Australia did a deep-dive investigation to try to understand the full breadth of Chinese-directed influence operations in Australia. I think other countries need to do that as well. You’ve had some examples in New Zealand; apparently there’s no law in New Zealand that bars individuals who are non-citizens from donating to political campaigns when people run for public office. In the US, thats not allowed.

If you don’t have a law that bars it, then you should at least have transparency. Everybody has to know where money comes from ... anybody running for office should have to declare where their money comes from. I think even universities should have to declare. I work at a think-tank where we make public where all of our money comes from.

The Chinese have a series of operations they undertake in various ways, where they insinuate themselves into societies and it isn’t always apparent what the reason is for doing it. Countries can benefit a great deal from their economic largesse, but it has to be done transparently – and the recipient countries need to be very clear-eyed about whats taking place, and ask themselves what China’s intentions are.

It’s not all bad. We’re open economies and open societies; that’s one of the sources of our strengths as democracies. But we have to be aware of all of the things taking place.

China has set up these organisations that have existed for a very, very long time, to influence other countries. But now that they have more resources, ability and more confidence, they might be using them in new ways that could be dangerous to societies.

We need to ask ourselves why they are doing this. These organisations are part of the Chinese Communist Party. Not part of the Chinese Government. They’re not civil society. They’re not non-government organisations. They are the CCP. We need to be aware of that.

Is the involvement of the CCP the special characteristic of ‘Chinese influence’ then?

It’s also the fact that we share very different norms and values. That’s not to say that excessive influence from the US or another country isn’t necessarily a problem. But I think we do share the same values and we have the same political system. For example, even when the US had a disagreement about nuclear-armed ships visiting New Zealand ports, the US did not use economic pressure against New Zealand to compel it to change its position. That’s not something the US does. But it is something the Chinese do.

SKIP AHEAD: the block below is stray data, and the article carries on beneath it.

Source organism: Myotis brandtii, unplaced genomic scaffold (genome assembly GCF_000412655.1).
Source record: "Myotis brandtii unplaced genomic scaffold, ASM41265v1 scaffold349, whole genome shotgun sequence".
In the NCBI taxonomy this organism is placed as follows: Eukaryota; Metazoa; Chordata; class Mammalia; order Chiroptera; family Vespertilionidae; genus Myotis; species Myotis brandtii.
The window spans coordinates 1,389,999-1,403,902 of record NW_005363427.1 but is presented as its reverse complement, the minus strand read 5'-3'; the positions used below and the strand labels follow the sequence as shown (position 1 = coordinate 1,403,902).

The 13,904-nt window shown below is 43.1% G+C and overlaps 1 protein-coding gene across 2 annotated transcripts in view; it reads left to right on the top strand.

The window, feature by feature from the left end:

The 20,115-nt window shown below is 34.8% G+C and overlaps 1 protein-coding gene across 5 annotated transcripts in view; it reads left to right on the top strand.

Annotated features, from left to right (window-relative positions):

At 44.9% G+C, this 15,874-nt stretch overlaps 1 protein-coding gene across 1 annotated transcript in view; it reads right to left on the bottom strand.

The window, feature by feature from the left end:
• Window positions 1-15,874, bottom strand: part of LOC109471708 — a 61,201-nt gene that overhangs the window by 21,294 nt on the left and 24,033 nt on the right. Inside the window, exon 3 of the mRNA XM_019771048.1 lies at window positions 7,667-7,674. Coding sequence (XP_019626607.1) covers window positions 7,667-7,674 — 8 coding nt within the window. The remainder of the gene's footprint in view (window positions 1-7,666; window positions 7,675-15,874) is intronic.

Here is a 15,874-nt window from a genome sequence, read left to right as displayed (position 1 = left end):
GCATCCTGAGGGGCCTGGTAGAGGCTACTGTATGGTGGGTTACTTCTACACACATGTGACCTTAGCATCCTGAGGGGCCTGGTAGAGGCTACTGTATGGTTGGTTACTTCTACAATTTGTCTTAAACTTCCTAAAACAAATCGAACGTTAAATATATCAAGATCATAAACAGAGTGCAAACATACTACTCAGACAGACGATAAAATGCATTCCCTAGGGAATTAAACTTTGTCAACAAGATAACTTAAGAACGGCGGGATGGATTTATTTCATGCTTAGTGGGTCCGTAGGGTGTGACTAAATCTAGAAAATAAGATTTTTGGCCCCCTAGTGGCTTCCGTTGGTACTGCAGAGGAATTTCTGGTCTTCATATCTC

What will you be watching in relation to China in upcoming months?

I’m interested in how Chinese foreign policy is going to be exercised in Xi Jinping’s second term ­– where China is going to move forward, what will happen in the South China Sea. I think it’s inevitable that the Chinese will be landing, for example, military assets on artificial islands they’ve built in the Spratlys. They have hardened aircraft shelters, 24 of them, on each of these three islands so we know they will be doing more there.

Next year they will probably have a foreign policy work conference. That sets the tone and the goals for what they will do next. We might see some new guidelines for foreign policy, so we could see some more assertive Chinese actions in the region.

After the 2013 congress, the Chinese declared an Air Defence Identification Zone immediately afterwards in the East China Sea, and then the following year we saw the deployment of the very big oil rig off the coast of Vietnam. That was an extension of a decision that was made at the work conference.

Then it will be interesting to see how the US-China relationship proceeds. Will they continue to cooperate on North Korea? Will we see the Trump administration impose some sanctions or tariffs, trade remedies that might be taken against China?

The whole set of economic and trade issues is being investigated now in the US. There are some decisions being made now that will be rolled out in next year. The implications of that for even a potential trade war with China are something that could have influence on many other countries. This is not just a bilateral economic relationship – it would have implications on other countries as well.

Bonnie Glaser is director of the China Power Project at the Washington-based Centre for Strategic and International Studies (CSIS). She spoke to the Asia Media Centre on 5 December during a visit to New Zealand.

– Asia Media Centre

 

Interview by Rebecca Inoue-Palmer. This interview has been edited for clarity and length.